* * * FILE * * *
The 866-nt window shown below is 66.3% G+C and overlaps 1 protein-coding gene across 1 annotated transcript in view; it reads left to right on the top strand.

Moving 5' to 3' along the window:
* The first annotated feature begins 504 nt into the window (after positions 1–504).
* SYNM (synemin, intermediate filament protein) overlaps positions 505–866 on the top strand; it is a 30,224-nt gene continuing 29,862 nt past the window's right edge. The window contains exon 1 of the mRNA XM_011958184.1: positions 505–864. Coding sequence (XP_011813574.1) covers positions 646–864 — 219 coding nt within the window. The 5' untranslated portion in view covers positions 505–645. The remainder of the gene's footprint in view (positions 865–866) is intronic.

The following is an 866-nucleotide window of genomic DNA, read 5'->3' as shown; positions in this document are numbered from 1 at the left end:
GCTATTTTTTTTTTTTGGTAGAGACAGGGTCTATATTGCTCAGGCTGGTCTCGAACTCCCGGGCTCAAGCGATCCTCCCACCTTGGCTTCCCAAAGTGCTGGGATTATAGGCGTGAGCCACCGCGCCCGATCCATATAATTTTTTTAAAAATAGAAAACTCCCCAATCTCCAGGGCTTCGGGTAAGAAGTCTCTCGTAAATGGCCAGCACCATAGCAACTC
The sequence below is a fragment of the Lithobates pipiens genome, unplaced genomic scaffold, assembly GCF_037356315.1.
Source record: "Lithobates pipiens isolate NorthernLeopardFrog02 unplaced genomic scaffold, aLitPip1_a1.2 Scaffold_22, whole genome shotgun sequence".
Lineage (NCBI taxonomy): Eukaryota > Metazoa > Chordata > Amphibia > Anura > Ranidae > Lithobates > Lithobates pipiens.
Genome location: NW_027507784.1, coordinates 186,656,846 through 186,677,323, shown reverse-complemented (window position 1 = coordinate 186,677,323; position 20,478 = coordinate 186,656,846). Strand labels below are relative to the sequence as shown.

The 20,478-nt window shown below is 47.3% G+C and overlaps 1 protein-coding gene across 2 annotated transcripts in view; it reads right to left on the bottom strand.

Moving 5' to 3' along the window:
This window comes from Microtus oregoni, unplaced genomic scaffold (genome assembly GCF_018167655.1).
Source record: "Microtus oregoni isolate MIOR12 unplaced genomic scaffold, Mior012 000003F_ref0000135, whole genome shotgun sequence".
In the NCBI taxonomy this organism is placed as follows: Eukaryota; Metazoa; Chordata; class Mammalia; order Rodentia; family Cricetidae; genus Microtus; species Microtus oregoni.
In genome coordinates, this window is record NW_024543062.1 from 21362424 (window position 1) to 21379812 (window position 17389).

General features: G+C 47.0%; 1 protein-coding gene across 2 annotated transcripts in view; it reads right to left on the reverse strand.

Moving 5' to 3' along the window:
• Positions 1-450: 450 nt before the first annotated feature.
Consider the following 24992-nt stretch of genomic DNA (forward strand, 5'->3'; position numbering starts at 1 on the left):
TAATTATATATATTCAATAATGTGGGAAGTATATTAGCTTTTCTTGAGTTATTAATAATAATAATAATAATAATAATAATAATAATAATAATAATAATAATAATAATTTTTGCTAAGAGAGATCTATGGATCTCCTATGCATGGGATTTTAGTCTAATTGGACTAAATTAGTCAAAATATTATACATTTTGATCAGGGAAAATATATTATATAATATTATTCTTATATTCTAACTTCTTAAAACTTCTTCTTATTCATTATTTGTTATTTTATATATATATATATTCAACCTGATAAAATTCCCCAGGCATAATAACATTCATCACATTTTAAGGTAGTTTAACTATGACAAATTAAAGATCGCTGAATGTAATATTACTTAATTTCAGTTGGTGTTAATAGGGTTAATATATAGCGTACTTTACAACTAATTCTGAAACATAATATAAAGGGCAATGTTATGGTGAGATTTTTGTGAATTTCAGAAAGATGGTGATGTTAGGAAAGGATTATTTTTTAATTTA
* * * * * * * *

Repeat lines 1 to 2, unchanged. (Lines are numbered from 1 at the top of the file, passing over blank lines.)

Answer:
The 866-nt window shown below is 66.3% G+C and overlaps 1 protein-coding gene across 1 annotated transcript in view; it reads left to right on the top strand.

Moving 5' to 3' along the window: